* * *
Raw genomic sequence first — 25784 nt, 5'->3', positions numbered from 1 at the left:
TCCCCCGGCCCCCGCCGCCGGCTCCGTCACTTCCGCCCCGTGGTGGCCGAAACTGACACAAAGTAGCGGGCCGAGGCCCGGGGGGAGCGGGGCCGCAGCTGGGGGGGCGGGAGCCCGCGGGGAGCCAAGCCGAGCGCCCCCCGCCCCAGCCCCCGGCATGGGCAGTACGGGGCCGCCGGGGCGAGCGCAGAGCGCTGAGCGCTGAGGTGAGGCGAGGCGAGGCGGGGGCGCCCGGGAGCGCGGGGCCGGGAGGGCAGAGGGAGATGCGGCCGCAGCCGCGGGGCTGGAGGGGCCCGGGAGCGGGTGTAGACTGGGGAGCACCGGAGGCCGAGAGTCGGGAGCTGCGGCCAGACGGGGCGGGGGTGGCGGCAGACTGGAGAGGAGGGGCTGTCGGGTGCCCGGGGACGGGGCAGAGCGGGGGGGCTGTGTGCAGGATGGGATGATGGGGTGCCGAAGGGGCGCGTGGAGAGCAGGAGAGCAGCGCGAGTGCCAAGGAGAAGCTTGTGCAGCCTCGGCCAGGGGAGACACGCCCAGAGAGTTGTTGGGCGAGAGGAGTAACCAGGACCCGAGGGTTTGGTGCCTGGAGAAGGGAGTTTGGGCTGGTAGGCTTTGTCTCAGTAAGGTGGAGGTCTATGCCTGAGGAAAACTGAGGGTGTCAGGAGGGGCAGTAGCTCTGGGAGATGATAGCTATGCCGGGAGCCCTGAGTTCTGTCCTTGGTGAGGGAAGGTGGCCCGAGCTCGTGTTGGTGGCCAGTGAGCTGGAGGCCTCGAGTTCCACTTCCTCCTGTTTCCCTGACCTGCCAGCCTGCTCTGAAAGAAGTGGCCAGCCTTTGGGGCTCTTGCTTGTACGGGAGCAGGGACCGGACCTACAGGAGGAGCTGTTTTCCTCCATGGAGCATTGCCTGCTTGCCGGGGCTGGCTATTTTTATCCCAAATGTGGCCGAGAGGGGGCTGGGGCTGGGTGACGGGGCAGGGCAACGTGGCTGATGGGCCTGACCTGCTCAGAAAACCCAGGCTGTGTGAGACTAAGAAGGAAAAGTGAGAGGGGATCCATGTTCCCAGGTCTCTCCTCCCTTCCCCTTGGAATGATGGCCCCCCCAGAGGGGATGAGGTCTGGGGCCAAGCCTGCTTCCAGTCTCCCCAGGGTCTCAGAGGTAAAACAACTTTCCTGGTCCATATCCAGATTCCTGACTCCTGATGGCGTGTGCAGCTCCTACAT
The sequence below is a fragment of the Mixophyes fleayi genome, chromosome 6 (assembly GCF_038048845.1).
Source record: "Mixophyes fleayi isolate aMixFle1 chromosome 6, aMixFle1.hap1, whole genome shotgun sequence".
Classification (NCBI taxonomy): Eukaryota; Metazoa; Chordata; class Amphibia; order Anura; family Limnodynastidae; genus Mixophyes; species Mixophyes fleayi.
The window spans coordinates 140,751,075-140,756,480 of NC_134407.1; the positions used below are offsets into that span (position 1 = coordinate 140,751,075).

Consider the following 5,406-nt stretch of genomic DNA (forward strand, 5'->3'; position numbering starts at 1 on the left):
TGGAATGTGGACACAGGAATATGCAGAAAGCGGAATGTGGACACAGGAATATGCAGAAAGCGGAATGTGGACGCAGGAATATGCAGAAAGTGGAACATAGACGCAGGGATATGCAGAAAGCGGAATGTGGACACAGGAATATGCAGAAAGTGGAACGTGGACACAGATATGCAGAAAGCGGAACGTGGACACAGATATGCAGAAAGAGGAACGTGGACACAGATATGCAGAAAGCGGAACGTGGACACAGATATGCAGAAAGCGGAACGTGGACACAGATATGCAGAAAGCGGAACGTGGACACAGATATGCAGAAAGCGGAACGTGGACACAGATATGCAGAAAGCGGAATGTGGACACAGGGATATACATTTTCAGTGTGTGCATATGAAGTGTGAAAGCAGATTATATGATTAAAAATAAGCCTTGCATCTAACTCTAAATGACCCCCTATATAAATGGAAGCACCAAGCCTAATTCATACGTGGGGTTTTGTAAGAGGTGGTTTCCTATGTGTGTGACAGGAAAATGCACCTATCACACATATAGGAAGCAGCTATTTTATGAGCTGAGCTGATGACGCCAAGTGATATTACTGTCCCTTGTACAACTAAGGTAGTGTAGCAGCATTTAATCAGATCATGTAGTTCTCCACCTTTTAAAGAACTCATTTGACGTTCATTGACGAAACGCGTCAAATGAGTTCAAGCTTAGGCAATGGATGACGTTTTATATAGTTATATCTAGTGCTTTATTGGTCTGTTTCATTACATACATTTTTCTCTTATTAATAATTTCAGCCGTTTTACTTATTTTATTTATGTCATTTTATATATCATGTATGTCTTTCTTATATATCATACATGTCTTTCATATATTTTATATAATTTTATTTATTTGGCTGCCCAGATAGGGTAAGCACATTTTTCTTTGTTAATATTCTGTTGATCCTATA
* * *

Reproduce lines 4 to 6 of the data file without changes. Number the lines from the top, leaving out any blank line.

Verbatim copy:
Source record: "Mixophyes fleayi isolate aMixFle1 chromosome 6, aMixFle1.hap1, whole genome shotgun sequence".
Classification (NCBI taxonomy): Eukaryota; Metazoa; Chordata; class Amphibia; order Anura; family Limnodynastidae; genus Mixophyes; species Mixophyes fleayi.
The window spans coordinates 140,751,075-140,756,480 of NC_134407.1; the positions used below are offsets into that span (position 1 = coordinate 140,751,075).